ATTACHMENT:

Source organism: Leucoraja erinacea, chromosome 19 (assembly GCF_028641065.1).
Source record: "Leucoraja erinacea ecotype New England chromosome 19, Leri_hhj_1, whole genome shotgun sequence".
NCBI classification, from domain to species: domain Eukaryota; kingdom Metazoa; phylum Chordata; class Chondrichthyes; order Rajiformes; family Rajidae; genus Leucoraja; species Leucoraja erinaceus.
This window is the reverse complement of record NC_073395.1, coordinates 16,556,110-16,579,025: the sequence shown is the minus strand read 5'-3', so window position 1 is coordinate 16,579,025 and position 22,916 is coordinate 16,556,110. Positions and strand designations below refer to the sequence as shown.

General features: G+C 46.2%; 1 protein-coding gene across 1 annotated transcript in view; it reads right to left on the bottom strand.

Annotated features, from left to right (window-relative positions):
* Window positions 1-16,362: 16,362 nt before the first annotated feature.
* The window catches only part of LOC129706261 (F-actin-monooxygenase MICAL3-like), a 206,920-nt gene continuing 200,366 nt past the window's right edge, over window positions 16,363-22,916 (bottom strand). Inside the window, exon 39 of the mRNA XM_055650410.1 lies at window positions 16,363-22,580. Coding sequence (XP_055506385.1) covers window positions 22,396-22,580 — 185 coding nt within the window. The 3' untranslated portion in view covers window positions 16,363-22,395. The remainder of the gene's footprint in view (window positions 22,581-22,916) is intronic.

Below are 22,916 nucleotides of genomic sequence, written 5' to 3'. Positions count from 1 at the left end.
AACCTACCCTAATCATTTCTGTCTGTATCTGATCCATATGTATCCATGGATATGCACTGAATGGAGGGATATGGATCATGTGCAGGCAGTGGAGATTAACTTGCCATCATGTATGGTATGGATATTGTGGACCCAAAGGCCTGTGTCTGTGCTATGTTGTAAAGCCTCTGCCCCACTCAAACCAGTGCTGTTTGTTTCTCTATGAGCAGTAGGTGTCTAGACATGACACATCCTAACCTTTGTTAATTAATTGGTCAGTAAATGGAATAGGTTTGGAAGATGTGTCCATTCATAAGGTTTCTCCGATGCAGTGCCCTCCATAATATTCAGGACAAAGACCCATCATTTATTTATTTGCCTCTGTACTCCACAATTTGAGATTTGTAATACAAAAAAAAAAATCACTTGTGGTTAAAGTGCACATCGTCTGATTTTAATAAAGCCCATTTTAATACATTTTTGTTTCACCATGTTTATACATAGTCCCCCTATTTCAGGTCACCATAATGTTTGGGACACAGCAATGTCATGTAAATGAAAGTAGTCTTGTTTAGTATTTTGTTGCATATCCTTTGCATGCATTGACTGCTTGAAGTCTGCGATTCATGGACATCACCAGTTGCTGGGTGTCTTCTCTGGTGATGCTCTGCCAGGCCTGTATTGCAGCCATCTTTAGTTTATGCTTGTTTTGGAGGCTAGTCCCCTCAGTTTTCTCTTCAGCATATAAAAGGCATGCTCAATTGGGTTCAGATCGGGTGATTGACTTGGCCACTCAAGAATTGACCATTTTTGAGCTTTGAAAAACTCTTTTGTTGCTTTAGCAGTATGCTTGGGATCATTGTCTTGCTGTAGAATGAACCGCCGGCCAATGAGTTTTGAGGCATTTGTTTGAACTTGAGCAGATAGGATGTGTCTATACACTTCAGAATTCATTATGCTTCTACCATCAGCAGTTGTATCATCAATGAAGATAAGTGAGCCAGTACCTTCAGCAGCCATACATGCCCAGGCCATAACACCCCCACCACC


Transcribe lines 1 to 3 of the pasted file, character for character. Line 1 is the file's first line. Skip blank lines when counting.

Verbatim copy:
Source organism: Leucoraja erinacea, chromosome 19 (assembly GCF_028641065.1).
Source record: "Leucoraja erinacea ecotype New England chromosome 19, Leri_hhj_1, whole genome shotgun sequence".
NCBI classification, from domain to species: domain Eukaryota; kingdom Metazoa; phylum Chordata; class Chondrichthyes; order Rajiformes; family Rajidae; genus Leucoraja; species Leucoraja erinaceus.